China Turns to Energy Storage to Push Renewables

Provinces in the north of China wasted as much as 43% of their wind power in 2016. Investment in energy storage is seen as part of the solution (Image by Greenpeace / John Novis)

Despite another banner year for renewables growth in China, the country’s grid is still struggling to bring clean electricity to consumers. The problem is so serious in China’s north and west that turbines were forced to sit idle for much of 2016.

In response, China’s policymakers are now turning to energy storage to boost the grid’s ability to accommodate wind and solar power.

But significantly increasing the share of renewables will require big changes in how China operates the grid, raising questions about how much of a role energy storage will play in ensuring that renewable energy is not wasted through curtailment.

China’s energy storage push

Energy storage technologies – which include batteries, thermal storage, pumped hydro, and more – can help integrate wind and solar on to the grid by storing energy when power demand is low, and discharging power when demand is high. Energy storage adds flexibility to the grid, allowing renewables to generate power when they would otherwise be curtailed.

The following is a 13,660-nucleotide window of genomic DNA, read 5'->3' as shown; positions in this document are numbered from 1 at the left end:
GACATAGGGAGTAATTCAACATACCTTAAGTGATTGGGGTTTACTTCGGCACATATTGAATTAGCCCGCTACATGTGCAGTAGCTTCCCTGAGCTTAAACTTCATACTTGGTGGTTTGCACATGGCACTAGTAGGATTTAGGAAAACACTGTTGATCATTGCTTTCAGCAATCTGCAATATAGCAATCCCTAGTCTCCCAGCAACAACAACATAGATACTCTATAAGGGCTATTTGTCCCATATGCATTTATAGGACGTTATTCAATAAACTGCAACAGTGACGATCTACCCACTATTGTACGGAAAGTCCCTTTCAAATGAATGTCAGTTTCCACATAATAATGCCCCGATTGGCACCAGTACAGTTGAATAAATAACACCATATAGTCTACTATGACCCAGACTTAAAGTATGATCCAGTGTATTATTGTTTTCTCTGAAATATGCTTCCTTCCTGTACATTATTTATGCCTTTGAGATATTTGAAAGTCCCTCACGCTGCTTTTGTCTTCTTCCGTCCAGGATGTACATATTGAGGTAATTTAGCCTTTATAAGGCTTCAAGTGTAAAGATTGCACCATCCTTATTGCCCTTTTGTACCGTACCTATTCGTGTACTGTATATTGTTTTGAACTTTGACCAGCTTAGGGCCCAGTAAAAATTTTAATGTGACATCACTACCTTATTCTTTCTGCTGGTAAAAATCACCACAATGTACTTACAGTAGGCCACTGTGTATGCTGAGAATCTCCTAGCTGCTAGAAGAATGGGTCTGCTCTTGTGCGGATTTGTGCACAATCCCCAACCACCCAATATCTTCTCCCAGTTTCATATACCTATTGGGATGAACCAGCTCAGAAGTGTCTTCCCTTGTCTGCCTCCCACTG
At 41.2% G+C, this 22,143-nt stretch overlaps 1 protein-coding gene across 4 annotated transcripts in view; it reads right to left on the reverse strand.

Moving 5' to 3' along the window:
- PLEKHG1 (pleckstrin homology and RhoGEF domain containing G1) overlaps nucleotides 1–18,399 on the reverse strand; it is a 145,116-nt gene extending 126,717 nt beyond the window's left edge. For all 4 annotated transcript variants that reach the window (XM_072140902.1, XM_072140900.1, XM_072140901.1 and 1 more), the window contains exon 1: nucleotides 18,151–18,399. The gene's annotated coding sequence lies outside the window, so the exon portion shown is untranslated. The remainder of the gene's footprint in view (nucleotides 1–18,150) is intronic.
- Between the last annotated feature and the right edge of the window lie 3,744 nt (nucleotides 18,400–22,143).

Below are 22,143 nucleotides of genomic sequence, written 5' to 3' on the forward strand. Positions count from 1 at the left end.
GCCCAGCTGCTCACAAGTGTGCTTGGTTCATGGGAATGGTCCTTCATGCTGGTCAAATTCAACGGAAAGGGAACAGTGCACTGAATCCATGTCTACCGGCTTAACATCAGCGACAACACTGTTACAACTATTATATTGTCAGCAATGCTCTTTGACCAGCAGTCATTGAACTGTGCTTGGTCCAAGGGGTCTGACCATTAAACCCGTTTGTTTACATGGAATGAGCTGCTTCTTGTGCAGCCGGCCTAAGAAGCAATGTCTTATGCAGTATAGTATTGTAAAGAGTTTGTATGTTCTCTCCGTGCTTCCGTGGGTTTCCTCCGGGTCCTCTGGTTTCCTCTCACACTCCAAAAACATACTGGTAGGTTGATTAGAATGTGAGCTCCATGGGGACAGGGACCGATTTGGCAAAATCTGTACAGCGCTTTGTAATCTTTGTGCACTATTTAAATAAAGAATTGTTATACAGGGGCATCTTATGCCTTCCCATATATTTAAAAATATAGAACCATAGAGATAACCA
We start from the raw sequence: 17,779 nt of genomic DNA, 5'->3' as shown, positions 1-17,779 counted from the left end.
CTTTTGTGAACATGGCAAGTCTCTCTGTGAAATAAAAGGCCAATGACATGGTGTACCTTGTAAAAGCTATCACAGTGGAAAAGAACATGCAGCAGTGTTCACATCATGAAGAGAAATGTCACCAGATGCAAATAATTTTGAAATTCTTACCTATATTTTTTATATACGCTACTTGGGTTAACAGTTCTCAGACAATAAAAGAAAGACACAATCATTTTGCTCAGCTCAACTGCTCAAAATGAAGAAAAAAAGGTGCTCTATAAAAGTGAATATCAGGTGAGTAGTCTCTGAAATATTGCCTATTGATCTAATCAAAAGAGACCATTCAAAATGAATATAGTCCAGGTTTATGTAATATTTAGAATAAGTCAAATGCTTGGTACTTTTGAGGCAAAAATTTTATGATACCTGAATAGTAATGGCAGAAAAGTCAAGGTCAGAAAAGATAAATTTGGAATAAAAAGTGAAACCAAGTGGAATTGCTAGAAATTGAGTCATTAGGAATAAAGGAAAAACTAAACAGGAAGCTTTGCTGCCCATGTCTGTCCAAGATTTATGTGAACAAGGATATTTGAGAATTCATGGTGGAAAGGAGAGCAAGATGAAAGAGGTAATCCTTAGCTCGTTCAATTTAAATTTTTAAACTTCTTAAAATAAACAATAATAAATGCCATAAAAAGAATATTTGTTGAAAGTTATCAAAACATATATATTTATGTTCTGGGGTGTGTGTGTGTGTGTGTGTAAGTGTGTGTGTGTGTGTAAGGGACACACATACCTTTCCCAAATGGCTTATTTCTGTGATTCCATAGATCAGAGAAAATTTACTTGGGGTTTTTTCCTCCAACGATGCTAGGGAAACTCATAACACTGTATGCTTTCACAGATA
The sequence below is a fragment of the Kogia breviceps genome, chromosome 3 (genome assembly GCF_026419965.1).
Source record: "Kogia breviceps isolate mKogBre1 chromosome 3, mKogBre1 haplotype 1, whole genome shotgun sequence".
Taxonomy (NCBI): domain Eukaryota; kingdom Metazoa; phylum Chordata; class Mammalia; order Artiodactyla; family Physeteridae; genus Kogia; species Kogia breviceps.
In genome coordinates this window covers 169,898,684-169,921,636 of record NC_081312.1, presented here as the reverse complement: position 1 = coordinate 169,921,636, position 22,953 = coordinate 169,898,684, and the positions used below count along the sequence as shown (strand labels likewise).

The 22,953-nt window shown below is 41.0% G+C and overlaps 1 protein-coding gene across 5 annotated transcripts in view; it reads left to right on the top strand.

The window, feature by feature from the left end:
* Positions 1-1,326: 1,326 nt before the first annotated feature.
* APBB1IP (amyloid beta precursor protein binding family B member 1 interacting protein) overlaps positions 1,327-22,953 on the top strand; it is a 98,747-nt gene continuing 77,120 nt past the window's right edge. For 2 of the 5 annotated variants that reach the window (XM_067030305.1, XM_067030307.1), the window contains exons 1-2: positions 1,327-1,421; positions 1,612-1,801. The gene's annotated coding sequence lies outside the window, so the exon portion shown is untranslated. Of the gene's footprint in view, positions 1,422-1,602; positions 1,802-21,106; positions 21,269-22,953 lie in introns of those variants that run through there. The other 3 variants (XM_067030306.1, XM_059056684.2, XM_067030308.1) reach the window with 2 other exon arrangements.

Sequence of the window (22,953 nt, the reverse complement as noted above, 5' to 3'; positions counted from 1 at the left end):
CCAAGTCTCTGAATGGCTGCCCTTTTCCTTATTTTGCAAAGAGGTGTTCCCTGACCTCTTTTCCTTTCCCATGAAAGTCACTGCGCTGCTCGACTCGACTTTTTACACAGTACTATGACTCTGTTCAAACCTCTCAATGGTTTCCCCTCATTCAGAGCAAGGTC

Recognising this value, China’s policymakers are planning a rapid expansion of the country’s energy storage capacity. To start, policymakers are calling for new construction of pumped hydro storage facilities, which store energy by pumping water uphill into reservoirs where it can later flow down again through turbines to generate electricity. The 13th Five-Year Hydropower Plan calls for an increase in pumped hydro storage from 23 gigawatts to 40 gigawatts by 2020 – about double the existing pumped hydro capacity of the United States.

To read full article please click here